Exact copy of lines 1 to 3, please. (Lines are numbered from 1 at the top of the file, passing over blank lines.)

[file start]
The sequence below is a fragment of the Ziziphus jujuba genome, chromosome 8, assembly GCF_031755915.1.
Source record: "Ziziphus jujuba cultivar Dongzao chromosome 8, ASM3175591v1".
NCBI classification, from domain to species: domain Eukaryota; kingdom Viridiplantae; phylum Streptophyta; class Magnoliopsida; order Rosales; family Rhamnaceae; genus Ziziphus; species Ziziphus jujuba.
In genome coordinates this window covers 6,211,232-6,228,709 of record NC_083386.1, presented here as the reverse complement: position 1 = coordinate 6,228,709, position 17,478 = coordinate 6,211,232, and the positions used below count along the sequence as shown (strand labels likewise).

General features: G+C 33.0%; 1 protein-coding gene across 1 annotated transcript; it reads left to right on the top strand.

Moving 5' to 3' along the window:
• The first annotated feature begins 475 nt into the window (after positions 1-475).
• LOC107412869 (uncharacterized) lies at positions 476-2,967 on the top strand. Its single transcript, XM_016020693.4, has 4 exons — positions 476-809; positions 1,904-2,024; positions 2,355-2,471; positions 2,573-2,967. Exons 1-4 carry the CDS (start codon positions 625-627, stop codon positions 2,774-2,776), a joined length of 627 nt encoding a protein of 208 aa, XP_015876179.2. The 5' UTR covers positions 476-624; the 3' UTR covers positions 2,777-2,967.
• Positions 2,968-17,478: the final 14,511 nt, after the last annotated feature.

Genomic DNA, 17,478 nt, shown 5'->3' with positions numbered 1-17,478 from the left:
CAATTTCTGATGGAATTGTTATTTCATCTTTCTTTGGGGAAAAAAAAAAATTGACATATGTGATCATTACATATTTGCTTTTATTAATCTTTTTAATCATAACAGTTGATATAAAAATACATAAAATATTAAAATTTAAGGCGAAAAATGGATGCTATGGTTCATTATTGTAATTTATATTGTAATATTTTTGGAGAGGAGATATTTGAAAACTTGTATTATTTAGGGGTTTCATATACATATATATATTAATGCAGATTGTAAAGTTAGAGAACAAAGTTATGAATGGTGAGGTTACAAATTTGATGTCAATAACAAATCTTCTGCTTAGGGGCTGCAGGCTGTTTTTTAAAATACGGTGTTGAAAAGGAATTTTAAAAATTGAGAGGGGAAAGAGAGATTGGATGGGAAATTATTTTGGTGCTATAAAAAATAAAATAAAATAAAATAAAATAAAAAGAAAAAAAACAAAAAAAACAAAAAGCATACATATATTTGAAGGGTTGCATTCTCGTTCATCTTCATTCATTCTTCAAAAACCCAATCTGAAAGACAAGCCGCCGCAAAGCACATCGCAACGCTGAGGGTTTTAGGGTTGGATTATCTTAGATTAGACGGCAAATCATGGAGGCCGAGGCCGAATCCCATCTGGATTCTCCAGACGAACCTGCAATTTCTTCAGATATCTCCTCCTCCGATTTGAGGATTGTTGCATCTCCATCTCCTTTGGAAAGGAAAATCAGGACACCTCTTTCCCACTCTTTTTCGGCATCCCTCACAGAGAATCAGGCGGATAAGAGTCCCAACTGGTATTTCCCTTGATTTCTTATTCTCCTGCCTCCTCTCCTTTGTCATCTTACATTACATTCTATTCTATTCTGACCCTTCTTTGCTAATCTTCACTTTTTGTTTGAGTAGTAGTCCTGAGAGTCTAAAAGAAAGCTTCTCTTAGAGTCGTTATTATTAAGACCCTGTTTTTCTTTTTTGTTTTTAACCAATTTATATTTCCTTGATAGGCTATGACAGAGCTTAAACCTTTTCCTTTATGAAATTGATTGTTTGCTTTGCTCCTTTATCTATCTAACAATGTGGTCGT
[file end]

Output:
The sequence below is a fragment of the Ziziphus jujuba genome, chromosome 8, assembly GCF_031755915.1.
Source record: "Ziziphus jujuba cultivar Dongzao chromosome 8, ASM3175591v1".
NCBI classification, from domain to species: domain Eukaryota; kingdom Viridiplantae; phylum Streptophyta; class Magnoliopsida; order Rosales; family Rhamnaceae; genus Ziziphus; species Ziziphus jujuba.